Thousands of people have gathered just outside Calgary for the 101st annual Highland Games this weekend, including a family that has taken part in the solo bagpipe competition for three generations.
The competition is anything but a one-man show for Declan Todd, who took the stage after last-minute coaching from his father Kelly Todd.
Declan's grandfather George Gordon has been coming to the games for 48 years. He started playing the pipes when he was 11 while still living in Scotland.
Now he watches with pride as his grandson keeps up the tradition.
"[Declan] was using my bagpipes up until the other day when the bag burst, and now he's playing his father's pipes," Gordon told CBC News.
'I love it. Love it especially when he plays well.' - Kelly Todd on watching his son Declan compete at the Calgary Highland Games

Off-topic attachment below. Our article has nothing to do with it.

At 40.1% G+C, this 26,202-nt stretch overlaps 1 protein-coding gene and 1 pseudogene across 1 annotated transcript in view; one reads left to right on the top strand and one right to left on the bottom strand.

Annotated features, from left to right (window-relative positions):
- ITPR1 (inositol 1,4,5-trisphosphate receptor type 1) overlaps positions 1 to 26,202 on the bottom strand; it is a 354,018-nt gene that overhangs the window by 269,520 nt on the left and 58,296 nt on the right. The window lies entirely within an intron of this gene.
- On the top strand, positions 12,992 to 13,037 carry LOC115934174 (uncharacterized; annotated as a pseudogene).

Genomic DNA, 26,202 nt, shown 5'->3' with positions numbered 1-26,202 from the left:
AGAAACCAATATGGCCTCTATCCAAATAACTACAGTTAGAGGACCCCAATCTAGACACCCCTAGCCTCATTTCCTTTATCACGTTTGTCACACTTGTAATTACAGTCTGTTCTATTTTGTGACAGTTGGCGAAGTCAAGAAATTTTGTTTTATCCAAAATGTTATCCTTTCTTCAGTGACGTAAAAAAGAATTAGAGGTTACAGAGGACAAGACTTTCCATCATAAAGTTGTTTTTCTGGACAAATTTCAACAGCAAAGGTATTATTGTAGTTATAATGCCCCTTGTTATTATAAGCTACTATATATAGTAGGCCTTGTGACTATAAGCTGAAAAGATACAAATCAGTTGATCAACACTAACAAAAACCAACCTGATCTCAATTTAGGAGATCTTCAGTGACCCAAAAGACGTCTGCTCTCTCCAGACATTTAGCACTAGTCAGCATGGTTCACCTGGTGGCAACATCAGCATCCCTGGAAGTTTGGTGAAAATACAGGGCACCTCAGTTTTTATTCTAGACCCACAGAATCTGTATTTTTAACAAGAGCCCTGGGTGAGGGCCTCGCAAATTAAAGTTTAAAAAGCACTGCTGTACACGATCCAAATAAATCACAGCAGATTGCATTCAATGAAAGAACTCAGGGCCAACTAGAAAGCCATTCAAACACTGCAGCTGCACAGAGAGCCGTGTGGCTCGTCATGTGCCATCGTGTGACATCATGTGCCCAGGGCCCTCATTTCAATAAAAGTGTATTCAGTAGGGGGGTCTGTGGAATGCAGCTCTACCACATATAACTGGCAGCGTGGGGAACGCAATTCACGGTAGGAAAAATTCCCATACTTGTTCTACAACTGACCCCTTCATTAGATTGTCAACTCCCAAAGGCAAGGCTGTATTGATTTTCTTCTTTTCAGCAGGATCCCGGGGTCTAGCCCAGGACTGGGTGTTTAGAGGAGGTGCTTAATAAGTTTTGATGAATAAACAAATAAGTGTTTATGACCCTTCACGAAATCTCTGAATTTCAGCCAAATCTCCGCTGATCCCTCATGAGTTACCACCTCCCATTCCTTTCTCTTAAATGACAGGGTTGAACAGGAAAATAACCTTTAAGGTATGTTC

Declan says his father was his inspiration. The names of both father and son grace several of the trophies at the games.
"My dad was a really accomplished solo piper, so he kinda put me into it," Declan said. "I heard it all the time in the house and started to love it."
Kelly Todd, who began playing at the age of nine for the North Hill Lions, said piping is something he and Declan can share — even if it's not always smooth sailing.
"I've never wanted to force it on him," Kelly said. "I'm teaching right now and we come to loggerheads at points, but it's all for the betterment of him, I hope."
Bursting with pride
Kelly was bursting with pride as he watched Declan perform on Saturday.
"It's great," he said. "I love it. Love it especially when he plays well."
The family's connection to the Highland Games essentially spells out the spirit of an event that's steeped in culture, history and bloodlines.
"It's in our heritage," president Ellen Forbes told CBC News. "It's in our Scottish blood, so we all like to come out and show that our clan is better than everyone else's."
Declan and other competitors will be in Canmore today where the competition continues.